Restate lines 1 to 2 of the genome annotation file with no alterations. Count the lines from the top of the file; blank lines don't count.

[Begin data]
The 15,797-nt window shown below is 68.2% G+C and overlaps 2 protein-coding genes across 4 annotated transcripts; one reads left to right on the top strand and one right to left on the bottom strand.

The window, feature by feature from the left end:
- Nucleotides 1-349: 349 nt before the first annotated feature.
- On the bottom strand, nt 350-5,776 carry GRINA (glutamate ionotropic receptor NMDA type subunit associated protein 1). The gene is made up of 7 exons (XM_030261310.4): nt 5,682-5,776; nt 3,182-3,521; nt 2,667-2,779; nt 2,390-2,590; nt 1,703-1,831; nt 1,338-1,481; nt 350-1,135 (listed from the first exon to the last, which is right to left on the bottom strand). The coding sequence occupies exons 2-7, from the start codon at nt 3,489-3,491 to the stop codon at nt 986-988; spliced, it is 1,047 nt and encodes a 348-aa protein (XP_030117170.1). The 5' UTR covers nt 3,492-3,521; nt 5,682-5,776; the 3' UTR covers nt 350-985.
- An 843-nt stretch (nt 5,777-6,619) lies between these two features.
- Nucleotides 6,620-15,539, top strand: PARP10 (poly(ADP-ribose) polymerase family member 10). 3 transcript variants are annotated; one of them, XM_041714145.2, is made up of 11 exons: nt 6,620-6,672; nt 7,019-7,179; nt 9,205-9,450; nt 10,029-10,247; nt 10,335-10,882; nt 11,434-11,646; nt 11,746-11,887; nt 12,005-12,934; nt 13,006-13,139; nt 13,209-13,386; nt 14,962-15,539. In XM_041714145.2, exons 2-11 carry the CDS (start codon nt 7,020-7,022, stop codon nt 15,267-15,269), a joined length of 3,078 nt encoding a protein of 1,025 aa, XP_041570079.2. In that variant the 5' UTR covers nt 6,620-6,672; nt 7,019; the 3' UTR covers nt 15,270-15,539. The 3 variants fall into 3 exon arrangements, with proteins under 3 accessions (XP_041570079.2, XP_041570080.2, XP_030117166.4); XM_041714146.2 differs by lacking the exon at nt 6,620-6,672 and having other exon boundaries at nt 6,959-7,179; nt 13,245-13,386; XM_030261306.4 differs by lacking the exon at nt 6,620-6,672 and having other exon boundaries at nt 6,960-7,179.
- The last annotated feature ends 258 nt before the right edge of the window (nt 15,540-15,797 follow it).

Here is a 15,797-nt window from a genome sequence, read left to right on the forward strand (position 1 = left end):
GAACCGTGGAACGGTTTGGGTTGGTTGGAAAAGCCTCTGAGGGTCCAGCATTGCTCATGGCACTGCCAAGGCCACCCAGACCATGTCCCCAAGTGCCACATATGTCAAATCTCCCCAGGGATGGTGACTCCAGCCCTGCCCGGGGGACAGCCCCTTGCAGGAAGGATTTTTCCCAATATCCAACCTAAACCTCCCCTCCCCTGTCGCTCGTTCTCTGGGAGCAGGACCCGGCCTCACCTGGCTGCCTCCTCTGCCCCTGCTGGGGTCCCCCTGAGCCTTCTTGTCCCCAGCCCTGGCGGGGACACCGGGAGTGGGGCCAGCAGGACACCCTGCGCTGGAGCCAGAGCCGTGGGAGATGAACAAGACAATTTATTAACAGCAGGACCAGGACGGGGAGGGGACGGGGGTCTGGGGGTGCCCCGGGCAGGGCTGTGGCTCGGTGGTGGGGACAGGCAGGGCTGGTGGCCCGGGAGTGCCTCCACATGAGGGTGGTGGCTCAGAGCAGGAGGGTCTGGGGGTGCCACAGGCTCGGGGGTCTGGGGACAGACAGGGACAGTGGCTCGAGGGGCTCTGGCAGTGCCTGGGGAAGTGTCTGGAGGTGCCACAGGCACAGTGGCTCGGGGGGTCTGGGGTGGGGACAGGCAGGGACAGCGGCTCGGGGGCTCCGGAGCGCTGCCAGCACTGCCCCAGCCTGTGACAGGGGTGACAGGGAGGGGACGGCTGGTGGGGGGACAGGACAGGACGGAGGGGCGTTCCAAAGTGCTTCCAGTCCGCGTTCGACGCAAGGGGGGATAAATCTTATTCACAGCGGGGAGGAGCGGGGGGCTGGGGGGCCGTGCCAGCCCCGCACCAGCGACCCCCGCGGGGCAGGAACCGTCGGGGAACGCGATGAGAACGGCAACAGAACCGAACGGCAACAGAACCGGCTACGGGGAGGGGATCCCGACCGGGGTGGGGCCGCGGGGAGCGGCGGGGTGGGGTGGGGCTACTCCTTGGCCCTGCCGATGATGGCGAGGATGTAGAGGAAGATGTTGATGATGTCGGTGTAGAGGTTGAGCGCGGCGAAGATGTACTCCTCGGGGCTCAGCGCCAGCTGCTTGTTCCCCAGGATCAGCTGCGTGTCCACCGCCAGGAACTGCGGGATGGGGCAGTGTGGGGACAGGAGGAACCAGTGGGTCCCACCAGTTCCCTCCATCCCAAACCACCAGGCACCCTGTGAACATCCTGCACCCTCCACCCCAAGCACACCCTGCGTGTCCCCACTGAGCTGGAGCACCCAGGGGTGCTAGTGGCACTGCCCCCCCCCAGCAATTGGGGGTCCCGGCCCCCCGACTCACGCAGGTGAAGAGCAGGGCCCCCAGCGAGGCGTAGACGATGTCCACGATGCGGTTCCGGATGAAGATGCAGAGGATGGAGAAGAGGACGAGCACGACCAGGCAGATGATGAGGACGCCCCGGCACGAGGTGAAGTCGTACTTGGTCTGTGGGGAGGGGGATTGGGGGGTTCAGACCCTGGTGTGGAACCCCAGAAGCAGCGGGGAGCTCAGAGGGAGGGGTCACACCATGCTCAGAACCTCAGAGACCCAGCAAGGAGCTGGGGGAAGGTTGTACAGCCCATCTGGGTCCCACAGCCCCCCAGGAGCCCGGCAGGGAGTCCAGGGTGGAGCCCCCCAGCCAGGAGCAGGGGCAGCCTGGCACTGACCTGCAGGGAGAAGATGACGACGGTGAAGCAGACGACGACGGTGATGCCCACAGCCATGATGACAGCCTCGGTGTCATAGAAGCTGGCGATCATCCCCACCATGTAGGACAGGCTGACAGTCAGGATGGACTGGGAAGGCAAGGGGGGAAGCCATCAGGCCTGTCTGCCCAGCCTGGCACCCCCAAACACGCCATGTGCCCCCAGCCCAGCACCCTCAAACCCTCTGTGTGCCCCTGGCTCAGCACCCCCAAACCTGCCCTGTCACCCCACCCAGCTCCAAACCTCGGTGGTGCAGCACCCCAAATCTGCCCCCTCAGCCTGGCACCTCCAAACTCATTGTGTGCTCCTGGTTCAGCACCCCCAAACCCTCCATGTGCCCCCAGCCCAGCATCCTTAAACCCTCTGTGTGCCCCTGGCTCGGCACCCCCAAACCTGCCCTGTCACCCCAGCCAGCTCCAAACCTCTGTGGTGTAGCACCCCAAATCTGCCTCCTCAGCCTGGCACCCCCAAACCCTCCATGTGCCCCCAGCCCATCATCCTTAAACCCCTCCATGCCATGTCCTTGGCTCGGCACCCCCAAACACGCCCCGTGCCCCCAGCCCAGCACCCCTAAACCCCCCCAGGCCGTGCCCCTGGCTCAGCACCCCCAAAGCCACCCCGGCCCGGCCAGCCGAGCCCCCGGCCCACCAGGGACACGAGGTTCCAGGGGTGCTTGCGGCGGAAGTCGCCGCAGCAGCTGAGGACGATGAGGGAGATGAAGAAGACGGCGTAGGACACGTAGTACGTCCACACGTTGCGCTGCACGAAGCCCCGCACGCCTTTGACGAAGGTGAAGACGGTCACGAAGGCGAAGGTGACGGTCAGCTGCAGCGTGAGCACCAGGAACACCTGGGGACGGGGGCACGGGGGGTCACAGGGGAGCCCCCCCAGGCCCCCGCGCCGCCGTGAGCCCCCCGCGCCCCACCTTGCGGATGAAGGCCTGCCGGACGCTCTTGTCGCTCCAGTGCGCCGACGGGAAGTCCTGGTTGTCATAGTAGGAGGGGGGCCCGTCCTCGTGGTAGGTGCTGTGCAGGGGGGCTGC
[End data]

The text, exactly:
The 15,797-nt window shown below is 68.2% G+C and overlaps 2 protein-coding genes across 4 annotated transcripts; one reads left to right on the top strand and one right to left on the bottom strand.

The window, feature by feature from the left end: